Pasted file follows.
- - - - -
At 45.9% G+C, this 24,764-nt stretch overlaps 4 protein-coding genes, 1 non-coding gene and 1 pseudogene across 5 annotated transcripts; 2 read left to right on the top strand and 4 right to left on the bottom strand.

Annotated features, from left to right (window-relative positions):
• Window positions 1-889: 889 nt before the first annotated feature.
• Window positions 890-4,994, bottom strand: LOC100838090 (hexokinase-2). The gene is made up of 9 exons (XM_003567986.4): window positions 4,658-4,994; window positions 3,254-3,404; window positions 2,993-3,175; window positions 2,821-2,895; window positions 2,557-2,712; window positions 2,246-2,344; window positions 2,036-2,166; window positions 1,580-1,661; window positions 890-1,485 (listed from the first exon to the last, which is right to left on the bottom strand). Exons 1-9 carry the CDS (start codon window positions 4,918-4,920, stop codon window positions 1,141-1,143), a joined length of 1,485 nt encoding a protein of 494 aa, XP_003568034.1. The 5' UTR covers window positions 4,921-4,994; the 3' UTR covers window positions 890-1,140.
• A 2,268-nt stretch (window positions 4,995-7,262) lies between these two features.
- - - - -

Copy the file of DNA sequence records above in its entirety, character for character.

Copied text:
At 45.9% G+C, this 24,764-nt stretch overlaps 4 protein-coding genes, 1 non-coding gene and 1 pseudogene across 5 annotated transcripts; 2 read left to right on the top strand and 4 right to left on the bottom strand.

Annotated features, from left to right (window-relative positions):
• Window positions 1-889: 889 nt before the first annotated feature.
• Window positions 890-4,994, bottom strand: LOC100838090 (hexokinase-2). The gene is made up of 9 exons (XM_003567986.4): window positions 4,658-4,994; window positions 3,254-3,404; window positions 2,993-3,175; window positions 2,821-2,895; window positions 2,557-2,712; window positions 2,246-2,344; window positions 2,036-2,166; window positions 1,580-1,661; window positions 890-1,485 (listed from the first exon to the last, which is right to left on the bottom strand). Exons 1-9 carry the CDS (start codon window positions 4,918-4,920, stop codon window positions 1,141-1,143), a joined length of 1,485 nt encoding a protein of 494 aa, XP_003568034.1. The 5' UTR covers window positions 4,921-4,994; the 3' UTR covers window positions 890-1,140.
• A 2,268-nt stretch (window positions 4,995-7,262) lies between these two features.